Transitioning to Adulthood: Tracking Adult Outcomes in a 25-Year Longitudinal Study

Poster Presentation
Thursday, May 10, 2018: 5:30 PM-7:00 PM
Hall Grote Zaal (de Doelen ICC Rotterdam)
L. A. Pepa1, A. Megale1, G. Gunin2, M. Heyman1 and C. Lord3, (1)Weill Cornell Medicine, White Plains, NY, (2)Psychiatry, Weill Cornell Medical College, White Plains, NY, (3)University of California Los Angeles, Los Angeles, CA
Background: Over the past 20 years, our knowledge about autism spectrum disorder (ASD) has made considerable advances. However, as the population of individuals with ASD continues to grow and change, there is still very little known about adult outcomes. Data from published studies suggest that adults with ASD are at significant risk of poor global outcomes, reporting low rates of independent living (Gotham et al., 2014), decreased post-secondary education (Farley et al., 2009), underemployment (Howlin et al., 2013), minimal reciprocal social contact (Orsmond et al., 2004), and high rates of comorbidity (Buck et al., 2014). While studies of adults are growing in number, many are limited by the longevity of data collection and the generalizability of the population sampled. Study populations are largely comprised of adults who actively engage with ASD clinics, and likely reflect those of the highest need. Studies of adults in the broader community may shed new light on a more diverse range of outcomes.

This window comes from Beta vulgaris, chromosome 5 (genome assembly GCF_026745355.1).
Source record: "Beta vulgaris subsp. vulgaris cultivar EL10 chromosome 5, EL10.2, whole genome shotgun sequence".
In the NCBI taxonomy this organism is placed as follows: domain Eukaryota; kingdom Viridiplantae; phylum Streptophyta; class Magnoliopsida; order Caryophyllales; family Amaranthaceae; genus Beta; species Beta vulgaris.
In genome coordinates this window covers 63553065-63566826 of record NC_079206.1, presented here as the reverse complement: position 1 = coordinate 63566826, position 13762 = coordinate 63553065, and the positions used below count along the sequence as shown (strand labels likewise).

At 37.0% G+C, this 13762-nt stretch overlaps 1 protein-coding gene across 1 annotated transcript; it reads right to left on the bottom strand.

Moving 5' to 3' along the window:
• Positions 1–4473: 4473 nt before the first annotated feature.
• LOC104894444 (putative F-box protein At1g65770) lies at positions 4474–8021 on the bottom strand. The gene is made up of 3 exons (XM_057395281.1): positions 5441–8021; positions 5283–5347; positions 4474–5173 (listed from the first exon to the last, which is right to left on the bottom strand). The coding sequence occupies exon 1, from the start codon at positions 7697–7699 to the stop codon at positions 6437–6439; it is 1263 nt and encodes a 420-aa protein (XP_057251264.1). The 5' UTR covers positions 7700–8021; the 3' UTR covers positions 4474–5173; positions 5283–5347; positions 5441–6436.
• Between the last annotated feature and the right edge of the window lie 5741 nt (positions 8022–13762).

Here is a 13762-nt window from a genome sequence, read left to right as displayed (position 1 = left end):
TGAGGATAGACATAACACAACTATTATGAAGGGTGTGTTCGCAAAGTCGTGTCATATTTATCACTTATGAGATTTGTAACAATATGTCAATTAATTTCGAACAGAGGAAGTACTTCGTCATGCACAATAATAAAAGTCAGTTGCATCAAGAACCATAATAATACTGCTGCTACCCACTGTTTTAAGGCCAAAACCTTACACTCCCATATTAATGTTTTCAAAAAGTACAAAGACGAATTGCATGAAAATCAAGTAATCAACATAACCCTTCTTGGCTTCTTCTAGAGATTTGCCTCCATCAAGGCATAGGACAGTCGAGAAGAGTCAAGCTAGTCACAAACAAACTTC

Objectives: This study aims to describe adult outcomes in a sample of individuals with ASD across 1) demographic areas and daily activities, 2) social participation and relationships, 3) comorbidity and behavior problems, and 4) general health outcomes.

Methods: Participants were young adults who have been seen as part of an ongoing 25-year long longitudinal outcome study. Participants were first referred to the study at age two following concern about possible ASD, and have been followed in the community over their lifetime. The current analyses include 141 young adults (66% of the original sample) who have contributed data through mail-based questionnaires and/or in-person visits after the age of 18. Data was gathered through a battery of diagnostic and clinical measures, interviews, and questionnaires. Of the 141 young adults in this sample, 84% (n=119) have received a lifetime diagnosis of ASD, and 16% (n=22) are considered to be non-spectrum (NS). In the ASD sample, 50% have a Verbal IQ of 70 or greater (68% in the NS group).

Results: The ASD sample falls within the reported limits of other studies in the area of daily activities. 63% of individuals live at home with their parents and only 18% received post-secondary degrees. 39% of the ASD sample was reported to be unemployed, compared to only 14% of the NS sample. However, looking at general health outcomes and psychiatric comorbidity, the current sample was more minimally impacted than other adult samples. 21 out of 74 (28%) individuals with ASD seen at age 25 endorsed a psychiatric comorbidity; rates that are much lower than other reports, though significantly higher than the general population mean for adults (17.9%; SAMHSA, 2015). Very few needed emergent psychiatric care (4%) or hospitalizations (1%), and the mean number of psychiatric medications taken is only 1.7 per individual. Results of social functioning will also be reported and discussed.

Conclusions: Preliminary findings suggest that adult ASD populations seen in the community are impaired with regard to daily activities, though may be less impacted by psychiatric comorbidity and general health problems than clinically-active samples.